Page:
Sizing Up the Next Storm

By  Dan Giampetroni, Business manager, residential-light commercial

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Maybe it was the gas station that was closed for days during Superstorm Sandy. Or perhaps it was the storeowner who lost thousands of dollars in perishables during the last major power outage. One thing is for certain: Recent weather disasters have opened the eyes of many convenience-store operators to the importance of emergency backup power. If this sounds familiar, you’ve likely gone online to research your backup-power options. Once you’ve done your homework, it’s time to take the next step. This article will help you through the process of selecting the right standby generator to meet your needs, helping you stay open and operating during the next big storm.

Bring in an Expert

The next step in selecting the best backup power option for your store is to bring in an authorized and trained dealer. As with having a furnace replaced at your home, the dealer will size up your individual situation and provide a quote. As part of the professional consultation, the dealer will look at your store’s footprint and power demands, help you decide on fuel type and explain what installation looks like.

When it comes to sizing up a generator, a convenience store can take anything from 30 kilowatts to 150 kilowatts, based on a number of factors. A smaller generator can power a few critical components, such as lighting, communication, some gas pumps, a cooler and point-of-sale systems. A larger generator can power your entire operation, including air-conditioning, which may be critical for stores in climates such as the Southeast.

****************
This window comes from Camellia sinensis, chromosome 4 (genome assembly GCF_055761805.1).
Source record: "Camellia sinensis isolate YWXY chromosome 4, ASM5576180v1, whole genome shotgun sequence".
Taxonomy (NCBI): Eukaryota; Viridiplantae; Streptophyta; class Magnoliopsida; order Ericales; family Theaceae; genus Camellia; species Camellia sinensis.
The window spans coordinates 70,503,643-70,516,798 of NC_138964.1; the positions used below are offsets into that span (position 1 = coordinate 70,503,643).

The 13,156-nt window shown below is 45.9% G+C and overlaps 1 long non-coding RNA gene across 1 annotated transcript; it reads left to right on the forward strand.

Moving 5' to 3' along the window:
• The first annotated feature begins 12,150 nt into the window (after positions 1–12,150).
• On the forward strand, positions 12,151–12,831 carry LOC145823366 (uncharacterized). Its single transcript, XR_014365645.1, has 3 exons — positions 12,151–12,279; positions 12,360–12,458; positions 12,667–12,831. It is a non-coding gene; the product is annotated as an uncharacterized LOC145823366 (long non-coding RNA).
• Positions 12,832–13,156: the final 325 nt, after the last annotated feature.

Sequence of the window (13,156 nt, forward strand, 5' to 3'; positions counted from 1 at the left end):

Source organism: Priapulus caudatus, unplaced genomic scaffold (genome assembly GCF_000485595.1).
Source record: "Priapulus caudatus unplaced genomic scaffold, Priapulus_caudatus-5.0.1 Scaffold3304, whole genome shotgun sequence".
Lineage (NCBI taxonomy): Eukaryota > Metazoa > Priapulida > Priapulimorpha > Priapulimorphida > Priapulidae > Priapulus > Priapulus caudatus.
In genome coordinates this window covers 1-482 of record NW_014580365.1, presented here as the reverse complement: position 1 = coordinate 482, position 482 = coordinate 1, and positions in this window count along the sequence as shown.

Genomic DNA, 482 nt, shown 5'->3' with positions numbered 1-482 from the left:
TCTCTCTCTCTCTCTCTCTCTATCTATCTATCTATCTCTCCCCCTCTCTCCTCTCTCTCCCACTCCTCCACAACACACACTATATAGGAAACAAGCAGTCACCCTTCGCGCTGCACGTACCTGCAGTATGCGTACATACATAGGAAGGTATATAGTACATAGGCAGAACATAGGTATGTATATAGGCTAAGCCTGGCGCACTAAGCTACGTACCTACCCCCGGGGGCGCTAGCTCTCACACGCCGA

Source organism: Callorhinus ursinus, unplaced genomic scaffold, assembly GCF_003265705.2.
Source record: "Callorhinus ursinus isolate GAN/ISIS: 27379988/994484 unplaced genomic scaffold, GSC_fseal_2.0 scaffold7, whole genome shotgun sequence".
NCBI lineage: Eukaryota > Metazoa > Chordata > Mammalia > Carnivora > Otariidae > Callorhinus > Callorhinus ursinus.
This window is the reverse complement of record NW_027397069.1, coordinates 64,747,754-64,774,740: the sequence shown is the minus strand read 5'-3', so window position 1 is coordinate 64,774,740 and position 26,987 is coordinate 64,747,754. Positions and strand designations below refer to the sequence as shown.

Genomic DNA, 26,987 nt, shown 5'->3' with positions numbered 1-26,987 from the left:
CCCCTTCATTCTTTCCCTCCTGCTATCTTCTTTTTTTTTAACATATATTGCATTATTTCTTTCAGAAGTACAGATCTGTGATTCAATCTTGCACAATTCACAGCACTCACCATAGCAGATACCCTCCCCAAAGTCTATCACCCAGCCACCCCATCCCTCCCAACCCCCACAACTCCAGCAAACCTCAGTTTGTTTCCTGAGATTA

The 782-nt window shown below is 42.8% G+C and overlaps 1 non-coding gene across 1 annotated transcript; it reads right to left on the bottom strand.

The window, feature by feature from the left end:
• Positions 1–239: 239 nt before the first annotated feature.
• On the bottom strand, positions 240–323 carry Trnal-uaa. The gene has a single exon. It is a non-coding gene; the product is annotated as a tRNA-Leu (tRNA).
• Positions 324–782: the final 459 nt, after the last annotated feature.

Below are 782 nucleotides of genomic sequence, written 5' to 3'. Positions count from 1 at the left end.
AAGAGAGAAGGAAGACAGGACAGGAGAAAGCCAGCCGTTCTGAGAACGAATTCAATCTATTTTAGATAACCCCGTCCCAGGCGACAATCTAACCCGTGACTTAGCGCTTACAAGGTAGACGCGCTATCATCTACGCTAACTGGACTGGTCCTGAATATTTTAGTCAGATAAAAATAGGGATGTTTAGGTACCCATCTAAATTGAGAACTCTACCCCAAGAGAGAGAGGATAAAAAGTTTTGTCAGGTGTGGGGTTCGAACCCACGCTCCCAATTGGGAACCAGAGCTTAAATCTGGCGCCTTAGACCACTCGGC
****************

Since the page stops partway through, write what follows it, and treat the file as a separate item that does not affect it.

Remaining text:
Donna Richards of Richard’s Service in South Glastonbury, Conn., has owned a 50-kilowatt standby generator for almost 10 years. She is happy with the size; it powers her entire store and doesn’t take up too much room behind the building. Because she runs the only place in town able to provide gas, hot coffee another essential items to her community during weather emergencies, the standby generator paid for itself after just four major storms, she says.

“Instead of the inconvenience of losing items like milk and ice cream or having to push customers away, it’s nice to be able to serve people,” Richards says.

Another consideration when selecting a standby generator is the fuel type, such as diesel, propane or natural gas. Diesel generators have been in use for many years and offer long-lasting durability; they are designed to meet extreme operating conditions. Propane and natural-gas generators are less expensive and offer a greener alternative because of lower emissions. Ultimately, the choice comes down to personal preference, cost and ease of installation.

What’s the ROI?

There are several reasons why convenience stores should consider standby power. First and foremost, it ensures that a business can remain open and operating during a power outage. Standby power also serves as a protection against losses. Including refrigerated items and deli selections, today’s stores may easily have tens of thousands of dollars in perishables at risk. Storms themselves are not typically covered by insurance, so a standby generator can help protect a business from potentially lost inventory and sales, theft and more. (As a point of reference, the approximate suggested retail price of a 38-kilowatt Kohler generator, fueled on natural gas or propane, is $13,800.)

This vulnerability is echoed in a statistic by the Insurance Information Institute, which reports that up to 40% of businesses affected by a natural roman-made disaster never reopen. Recently, one gas station was bankrupted after Superstore Sandy. Closed during the storm, the company’s losses affected its credit rating. After being named a high-credit risk, terms and conditions changed, resulting in the loss of the store’s key product distributor. Ina short matter of time, the company washout of business.

As a convenience store operator, can you afford for your store to be closed during an extended power outage? For most, the answer is no. That is why a standby generator is critical for keeping a convenience store open and operating during an emergency situation.

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